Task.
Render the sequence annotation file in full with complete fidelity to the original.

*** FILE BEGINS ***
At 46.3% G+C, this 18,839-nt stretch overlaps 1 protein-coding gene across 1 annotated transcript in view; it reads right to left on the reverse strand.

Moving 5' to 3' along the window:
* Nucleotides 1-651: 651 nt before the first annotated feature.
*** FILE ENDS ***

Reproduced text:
At 46.3% G+C, this 18,839-nt stretch overlaps 1 protein-coding gene across 1 annotated transcript in view; it reads right to left on the reverse strand.

Moving 5' to 3' along the window:
* Nucleotides 1-651: 651 nt before the first annotated feature.